US court vacates another jury's huge patent verdict against Microsoft

In the second colossal overturning of a jury verdict against Microsoft this month alone, a US District Court judge in Rhode Island has completely tossed out a $388 million patent infringement ruling against Microsoft. But rather than just accept the arguments that the jury's formula was excessive -- an argument that the Federal Circuit Court of Appeals agreed with last September 11 -- the district court judge flame-broiled the case of an Australian inventor who claimed to have created keycode-driven software activation, as not only without merit but ludicrous.

Judge William Smith shot down most of inventor Uniloc's arguments, except for the one right up front. It concerned whether Microsoft's product activation system used a locally unique identifier (LUID) to represent a software license holder -- the person, not the software. Uniloc's patent described a system whereby a completely unique (or as Microsoft might put it, "globally unique") identifier represents a licensee. The randomizer in this system is supposed to be powerful enough that it would be virtually impossible for any two systems operating independently to generate the same number. (This despite the fact that, years ago, this reporter was able to accomplish this feat during a beta test of GUID.)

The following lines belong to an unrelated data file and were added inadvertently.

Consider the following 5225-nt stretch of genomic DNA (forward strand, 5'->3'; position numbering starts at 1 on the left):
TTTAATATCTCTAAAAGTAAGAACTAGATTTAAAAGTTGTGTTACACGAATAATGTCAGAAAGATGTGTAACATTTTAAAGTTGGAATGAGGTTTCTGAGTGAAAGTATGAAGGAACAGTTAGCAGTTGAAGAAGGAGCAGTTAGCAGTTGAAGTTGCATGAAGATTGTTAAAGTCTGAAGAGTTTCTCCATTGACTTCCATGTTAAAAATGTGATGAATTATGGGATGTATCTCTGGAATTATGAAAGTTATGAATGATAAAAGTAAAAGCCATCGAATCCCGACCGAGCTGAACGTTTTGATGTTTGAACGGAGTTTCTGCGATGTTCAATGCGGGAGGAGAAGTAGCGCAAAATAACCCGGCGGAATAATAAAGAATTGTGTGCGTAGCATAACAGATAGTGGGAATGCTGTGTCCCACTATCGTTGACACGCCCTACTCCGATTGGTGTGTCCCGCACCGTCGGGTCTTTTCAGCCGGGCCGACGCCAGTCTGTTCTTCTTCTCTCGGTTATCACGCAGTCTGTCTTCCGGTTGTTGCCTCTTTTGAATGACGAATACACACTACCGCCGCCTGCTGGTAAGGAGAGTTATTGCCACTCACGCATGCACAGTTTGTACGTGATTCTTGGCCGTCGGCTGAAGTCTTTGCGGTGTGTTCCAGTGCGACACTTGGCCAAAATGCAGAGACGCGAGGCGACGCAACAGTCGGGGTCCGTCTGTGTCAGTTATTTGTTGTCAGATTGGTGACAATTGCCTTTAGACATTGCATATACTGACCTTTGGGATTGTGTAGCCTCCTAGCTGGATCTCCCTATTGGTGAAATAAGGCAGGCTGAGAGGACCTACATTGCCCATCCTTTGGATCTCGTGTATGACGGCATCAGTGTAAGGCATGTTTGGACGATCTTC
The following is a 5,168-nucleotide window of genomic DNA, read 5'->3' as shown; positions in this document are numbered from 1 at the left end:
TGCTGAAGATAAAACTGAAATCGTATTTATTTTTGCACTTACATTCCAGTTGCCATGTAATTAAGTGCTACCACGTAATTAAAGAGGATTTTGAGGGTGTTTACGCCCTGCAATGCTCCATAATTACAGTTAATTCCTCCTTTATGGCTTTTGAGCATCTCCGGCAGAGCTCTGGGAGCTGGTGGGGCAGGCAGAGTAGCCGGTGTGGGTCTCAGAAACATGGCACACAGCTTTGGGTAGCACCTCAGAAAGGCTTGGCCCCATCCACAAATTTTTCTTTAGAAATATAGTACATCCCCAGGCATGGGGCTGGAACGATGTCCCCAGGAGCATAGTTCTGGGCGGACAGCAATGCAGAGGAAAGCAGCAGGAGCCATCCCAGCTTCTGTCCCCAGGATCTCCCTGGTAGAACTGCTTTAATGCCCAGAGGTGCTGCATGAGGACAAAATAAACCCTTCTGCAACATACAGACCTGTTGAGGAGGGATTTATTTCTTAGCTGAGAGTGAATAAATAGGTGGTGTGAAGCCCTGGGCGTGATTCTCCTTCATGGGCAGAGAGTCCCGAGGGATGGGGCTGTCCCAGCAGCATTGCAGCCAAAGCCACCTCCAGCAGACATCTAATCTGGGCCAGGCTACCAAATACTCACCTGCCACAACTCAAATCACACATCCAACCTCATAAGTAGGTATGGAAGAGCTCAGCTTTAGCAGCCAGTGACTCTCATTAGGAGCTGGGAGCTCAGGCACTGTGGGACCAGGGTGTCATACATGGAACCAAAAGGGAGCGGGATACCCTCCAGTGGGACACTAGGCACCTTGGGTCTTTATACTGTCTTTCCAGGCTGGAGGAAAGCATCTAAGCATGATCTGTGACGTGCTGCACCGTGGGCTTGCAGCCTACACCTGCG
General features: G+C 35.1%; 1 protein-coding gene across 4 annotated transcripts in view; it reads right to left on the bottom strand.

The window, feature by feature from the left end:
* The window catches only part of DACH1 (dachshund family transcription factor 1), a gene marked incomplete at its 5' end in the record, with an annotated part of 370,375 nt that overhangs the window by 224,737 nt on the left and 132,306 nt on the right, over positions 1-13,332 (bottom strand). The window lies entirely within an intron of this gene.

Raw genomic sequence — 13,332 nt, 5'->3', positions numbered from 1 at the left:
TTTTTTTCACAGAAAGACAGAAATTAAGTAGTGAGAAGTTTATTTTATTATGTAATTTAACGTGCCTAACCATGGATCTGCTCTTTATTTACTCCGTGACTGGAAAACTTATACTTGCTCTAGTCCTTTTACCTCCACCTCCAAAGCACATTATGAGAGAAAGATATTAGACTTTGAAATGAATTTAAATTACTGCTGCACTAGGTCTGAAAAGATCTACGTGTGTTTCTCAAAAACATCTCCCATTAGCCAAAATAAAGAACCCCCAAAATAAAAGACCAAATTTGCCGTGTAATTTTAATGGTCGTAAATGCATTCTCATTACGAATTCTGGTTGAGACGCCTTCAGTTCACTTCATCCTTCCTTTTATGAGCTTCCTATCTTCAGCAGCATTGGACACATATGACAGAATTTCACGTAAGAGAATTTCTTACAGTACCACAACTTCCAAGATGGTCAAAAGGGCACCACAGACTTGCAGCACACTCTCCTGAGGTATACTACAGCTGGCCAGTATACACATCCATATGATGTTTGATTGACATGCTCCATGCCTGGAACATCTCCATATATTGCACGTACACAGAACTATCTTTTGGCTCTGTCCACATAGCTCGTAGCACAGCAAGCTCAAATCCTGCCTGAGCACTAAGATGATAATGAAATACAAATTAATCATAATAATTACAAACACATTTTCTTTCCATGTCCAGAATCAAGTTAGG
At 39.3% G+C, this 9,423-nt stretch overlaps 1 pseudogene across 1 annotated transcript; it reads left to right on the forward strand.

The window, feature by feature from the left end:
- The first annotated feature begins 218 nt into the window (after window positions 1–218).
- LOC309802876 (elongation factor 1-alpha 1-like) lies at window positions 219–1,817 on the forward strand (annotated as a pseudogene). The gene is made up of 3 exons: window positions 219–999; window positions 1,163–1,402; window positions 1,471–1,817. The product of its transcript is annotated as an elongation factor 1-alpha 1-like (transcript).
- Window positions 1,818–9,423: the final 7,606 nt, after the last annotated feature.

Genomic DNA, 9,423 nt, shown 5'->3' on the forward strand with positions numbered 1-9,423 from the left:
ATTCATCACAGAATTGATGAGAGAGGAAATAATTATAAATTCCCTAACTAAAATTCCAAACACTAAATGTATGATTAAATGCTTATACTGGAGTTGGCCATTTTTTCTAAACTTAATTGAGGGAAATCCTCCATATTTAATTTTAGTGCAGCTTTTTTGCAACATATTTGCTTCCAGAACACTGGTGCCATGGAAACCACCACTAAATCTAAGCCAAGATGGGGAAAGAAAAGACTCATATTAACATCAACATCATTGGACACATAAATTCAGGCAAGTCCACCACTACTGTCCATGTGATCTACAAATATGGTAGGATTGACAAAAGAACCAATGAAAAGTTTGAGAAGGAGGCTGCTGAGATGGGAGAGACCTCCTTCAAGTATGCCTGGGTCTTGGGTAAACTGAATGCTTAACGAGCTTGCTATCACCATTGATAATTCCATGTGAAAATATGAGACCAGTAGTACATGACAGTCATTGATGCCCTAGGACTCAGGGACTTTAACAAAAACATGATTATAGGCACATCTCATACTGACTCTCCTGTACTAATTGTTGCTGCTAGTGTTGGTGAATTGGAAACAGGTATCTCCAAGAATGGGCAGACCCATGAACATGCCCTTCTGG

Microsoft's argument was that "virtually" impossible was not enough, but more importantly still, that its activation system was written in such a way that personally identifying information was excluded from the license -- intentionally, so that no one stealing a computer could reverse-engineer a software license to learn about the licensee. Judge Smith ruled, however, that a reasonable person could come to the conclusion that such a uniquely generated number tended to represent the software installed on the computer belonging to the person whose name could be looked up in the Windows account directory.
That fact, however, inevitably played into Microsoft's hands, because of how Uniloc defended its own patented method by comparing it to how DNA identifies an individual person. Microsoft's method, it turns out, isn't like DNA.

Uniloc's own expert witness testified that its patented technology generated unique values using a hashing algorithm that would utilize multiple inputs using addition. Microsoft's technique uses the MD5 algorithm, which Uniloc's own expert described as not performing the task explained in Uniloc's patent.